This proposal describes a 3 year program to investigate the relations between childhood dysregulation and adult substance abuse, psychopathology, and metabolic syndrome. In this COBRE Project the junior principal investigator, an M.D., Ph.D. with training in child and adolescent psychiatry will work with primary mentor James Hudziak, MD, senior mentors Hugh Garavan, MD and Phil Ades, MD to investigate the metabolic, epigenetic, executive function/decision-making, and psychophysiological mechanisms of a child behavioral syndrome termed "dysregulation." The study proposes that dysregulation is a common prodrome for a variety of negative adult outcomes (substance abuse, persistent psychopathology, and the cluster of non-psychiatric disorders referred to as "Metabolic Syndrome" (MS) - diabetes, dyslipedemia, hypertension, and obesity. We propose a model consisting of environmental impact (e.g., low socioeconomic status, chronic adversity) on a genetic predisposition (e.g., family history of self-regulatory problems) affecting the systems involved in self-regulation. The dysregulatory effects in turn affect gluocorticoid and autonomic nervous system (e.g., heart rate variability) responses. We will test this model through the use of a family study approach. In order to do this work, we propose adding measurement of metabolic, epigenetic, executive function/decision-making, and psychophysiological data to parents of children in an ongoing family study of children with dysregulation (NIMH K08MH082116). Through the course of the 3 year study, we will determine the rates of substance use disorders, psychopathology, and metabolic syndrome in the families of children with dysregulation. We will determine the rates of delay discounting (a measure of impulsivity) and the levels of heart rate variability (a measure of autonomic stability) in these children and their families. Using two complementary methods, we will determine the epigenetic profiles in dysregulated children and their family members in two gene promoters known to be associated withs stress reactivity (NR3C1 and FKBP5).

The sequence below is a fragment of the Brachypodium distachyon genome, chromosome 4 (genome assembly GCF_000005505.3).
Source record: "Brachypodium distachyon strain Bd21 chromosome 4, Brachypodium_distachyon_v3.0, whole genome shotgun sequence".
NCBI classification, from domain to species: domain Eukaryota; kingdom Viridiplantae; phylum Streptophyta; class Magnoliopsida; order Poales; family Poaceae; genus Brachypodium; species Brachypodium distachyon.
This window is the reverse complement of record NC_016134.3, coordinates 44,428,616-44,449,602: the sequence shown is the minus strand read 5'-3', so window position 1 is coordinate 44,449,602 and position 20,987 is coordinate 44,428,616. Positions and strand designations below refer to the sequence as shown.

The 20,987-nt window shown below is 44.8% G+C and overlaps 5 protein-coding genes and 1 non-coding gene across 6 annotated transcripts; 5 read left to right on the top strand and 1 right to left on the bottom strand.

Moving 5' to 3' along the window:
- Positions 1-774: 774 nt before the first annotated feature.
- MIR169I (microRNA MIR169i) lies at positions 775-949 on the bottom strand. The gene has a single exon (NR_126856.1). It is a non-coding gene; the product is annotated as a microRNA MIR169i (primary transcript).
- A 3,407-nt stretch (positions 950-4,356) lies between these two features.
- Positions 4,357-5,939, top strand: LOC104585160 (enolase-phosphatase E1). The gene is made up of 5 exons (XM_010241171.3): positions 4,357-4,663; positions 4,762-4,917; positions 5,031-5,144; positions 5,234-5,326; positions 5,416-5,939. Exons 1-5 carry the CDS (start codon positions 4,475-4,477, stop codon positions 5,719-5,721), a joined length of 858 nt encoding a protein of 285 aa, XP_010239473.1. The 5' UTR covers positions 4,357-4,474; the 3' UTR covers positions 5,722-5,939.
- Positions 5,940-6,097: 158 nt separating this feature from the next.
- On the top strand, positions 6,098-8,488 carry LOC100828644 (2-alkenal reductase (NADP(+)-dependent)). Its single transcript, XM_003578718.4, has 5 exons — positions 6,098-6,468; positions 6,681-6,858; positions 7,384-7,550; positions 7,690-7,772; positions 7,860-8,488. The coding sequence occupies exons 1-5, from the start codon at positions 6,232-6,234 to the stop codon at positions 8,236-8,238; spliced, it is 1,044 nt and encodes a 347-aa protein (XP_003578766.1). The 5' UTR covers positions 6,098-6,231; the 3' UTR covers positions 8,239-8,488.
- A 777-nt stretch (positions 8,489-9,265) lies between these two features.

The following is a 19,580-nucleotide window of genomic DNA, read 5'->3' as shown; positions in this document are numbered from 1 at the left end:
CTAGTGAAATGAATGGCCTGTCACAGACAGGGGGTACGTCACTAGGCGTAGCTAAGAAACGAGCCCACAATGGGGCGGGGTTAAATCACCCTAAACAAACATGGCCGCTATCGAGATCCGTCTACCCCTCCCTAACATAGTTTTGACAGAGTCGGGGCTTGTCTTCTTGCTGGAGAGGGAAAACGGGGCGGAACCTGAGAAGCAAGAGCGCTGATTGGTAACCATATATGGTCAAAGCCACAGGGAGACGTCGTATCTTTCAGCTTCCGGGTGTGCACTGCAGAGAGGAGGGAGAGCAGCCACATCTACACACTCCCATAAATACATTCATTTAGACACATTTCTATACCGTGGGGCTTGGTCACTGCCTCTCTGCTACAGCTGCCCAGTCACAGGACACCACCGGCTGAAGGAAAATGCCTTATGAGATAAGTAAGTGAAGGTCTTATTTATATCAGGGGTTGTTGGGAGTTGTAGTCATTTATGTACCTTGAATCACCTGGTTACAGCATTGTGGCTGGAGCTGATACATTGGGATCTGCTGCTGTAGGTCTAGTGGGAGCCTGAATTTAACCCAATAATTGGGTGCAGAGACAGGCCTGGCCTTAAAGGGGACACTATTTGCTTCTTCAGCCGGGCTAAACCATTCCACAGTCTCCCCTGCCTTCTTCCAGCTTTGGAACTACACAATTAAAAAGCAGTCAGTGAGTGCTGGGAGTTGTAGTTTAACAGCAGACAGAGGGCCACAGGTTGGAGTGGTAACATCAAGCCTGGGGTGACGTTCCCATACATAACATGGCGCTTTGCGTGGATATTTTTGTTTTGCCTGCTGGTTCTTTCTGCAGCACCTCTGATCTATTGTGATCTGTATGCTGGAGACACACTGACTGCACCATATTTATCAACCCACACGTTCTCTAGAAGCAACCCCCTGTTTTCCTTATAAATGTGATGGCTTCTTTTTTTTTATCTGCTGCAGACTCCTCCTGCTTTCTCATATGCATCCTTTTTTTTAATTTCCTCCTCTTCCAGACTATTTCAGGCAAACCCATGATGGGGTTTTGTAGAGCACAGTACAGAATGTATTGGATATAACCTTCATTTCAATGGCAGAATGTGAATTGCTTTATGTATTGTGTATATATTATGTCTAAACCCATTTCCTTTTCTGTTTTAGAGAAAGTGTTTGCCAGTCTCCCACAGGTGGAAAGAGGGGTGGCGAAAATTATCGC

Public Health Relevance

Determining the mechanisms of how behavioral symptoms can lead to later adult outcomes has the potential to significantly reduce morbidity and mortality. Here, we propose to examine a pattern of poor selfregulation in childhood and predict associations with obesity, hypertension, diabetes, substance abuse, and psychiatric disorders in their families. We predict a mechanism involving genes involved in stress reactivity.

National Institute of Health (NIH)
Exploratory Grants (P20)
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University of Vermont & St Agric College
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